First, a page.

Well, it finally happened. The S&P 500 Index pulled back more than 5% from its all-time high, marking the first 5% pullback of 2019. As we have discussed many times over the past two months, the odds were high that some type of pullback or even correction (10% or more off the highs) was likely after the 25% surge off the December 2018 lows.
May likely will be the first negative month of the year (down nearly 6% with two days to go) and likely will be the first time stocks closed in the red in May since 2012.
Now, seasonality hints to more volatility ahead, as June doesn’t have the best history for stocks. “We finally had a 5% pullback, but the bad news is June can be a tricky month for stocks,” explained Senior Market Strategist Ryan Detrick. “Going back the past 20 years, only September has been worse on average, and returns have been quite poor in June after a big drop in May.”
As our LPL Chart of the day shows, stocks have tended to be weak in June over various periods. (See Top)
Here are six thoughts to chew on as we turn the calendar:
- When the S&P 500 has lost 5% in May (like it could in 2019), June’s performance has been weak. May has lost 5% or more only four other times in the past 50 years, and stocks subsequently fell more than 5% in June twice.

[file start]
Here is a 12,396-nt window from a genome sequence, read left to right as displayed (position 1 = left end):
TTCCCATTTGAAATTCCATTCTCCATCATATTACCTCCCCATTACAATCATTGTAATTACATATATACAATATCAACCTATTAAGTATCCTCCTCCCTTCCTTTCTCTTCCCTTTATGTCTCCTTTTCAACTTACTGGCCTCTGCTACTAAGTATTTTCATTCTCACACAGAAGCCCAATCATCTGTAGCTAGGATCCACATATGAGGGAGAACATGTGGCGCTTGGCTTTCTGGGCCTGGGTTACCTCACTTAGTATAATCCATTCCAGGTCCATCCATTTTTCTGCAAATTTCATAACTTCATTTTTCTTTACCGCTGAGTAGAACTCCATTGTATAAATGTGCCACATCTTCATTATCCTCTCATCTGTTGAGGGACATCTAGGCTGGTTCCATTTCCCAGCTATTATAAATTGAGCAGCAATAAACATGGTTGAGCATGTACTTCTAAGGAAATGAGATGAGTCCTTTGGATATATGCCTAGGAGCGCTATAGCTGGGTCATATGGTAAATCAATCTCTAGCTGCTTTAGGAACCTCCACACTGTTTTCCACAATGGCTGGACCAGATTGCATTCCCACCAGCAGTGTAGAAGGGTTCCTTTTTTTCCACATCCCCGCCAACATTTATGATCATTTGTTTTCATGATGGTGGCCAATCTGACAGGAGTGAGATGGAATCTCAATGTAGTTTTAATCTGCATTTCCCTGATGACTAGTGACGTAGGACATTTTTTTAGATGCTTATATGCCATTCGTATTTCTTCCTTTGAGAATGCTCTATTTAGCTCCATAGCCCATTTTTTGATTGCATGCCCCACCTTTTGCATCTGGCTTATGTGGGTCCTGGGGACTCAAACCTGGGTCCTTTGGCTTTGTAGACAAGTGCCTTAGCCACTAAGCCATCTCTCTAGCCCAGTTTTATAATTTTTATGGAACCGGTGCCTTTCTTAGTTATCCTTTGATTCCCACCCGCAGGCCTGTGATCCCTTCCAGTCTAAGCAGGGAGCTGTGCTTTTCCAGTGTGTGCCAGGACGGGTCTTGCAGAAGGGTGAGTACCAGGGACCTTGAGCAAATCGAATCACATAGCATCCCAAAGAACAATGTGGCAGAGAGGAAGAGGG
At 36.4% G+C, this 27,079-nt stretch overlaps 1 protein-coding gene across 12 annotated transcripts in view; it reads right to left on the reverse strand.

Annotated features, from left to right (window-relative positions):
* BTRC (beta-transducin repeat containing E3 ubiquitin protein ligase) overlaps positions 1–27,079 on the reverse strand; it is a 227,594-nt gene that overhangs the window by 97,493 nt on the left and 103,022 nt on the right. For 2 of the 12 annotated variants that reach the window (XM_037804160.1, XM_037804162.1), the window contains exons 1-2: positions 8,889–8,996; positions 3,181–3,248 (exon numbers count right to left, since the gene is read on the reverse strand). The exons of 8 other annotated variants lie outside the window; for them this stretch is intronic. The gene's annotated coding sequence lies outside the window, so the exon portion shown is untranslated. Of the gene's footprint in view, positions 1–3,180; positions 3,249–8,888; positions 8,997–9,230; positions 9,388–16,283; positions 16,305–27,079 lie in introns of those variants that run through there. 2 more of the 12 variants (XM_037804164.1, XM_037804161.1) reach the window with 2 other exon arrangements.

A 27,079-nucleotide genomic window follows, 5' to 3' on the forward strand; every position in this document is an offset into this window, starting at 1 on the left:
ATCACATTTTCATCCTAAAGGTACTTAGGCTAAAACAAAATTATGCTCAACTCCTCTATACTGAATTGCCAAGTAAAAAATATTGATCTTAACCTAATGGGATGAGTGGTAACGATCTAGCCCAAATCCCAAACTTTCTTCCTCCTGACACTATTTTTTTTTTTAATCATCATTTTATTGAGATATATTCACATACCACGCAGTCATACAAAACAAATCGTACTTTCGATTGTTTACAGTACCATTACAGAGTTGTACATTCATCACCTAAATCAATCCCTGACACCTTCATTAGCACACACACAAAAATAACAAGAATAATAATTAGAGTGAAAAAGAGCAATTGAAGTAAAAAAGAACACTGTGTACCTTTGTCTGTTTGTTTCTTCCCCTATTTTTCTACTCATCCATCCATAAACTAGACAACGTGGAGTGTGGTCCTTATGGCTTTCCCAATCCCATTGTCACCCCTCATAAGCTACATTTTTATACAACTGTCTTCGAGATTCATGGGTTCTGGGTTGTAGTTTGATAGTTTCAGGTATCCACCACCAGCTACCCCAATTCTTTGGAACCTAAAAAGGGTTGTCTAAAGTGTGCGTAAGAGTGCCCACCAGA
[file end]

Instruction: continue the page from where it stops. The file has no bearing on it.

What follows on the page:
- However, when the S&P 500 has been up more than 10% year to date heading into June (like it could in 2019), the S&P 500 has gained 9 of the past 12 times (going back 50 years), and has been higher 1.9% on average.
- Equity markets in Greece, Brazil, India, Argentina, and Australia are all very strong. If we were truly entering a global recession, we would see more broad-based global weakness.
- The Chicago Board Options Exchange (CBOE) daily put/call ratio surged to its highest level since late December yesterday, suggesting a good deal of fear is coming into the market – a necessary recipe for a bottom to form.
- Only 31% of the components in the S&P 500 are above their 50-day moving average. This is nearing washout levels, but could need to go down to 20% before the ultimate low can form. Still, we are getting closer.
- The American Association of Individual Investors (AAII) Investor Sentiment Survey has more than 40% bears, the highest since the start of 2019. That’s another sign fear is spiking, and pessimism could be a bullish contrarian signal.
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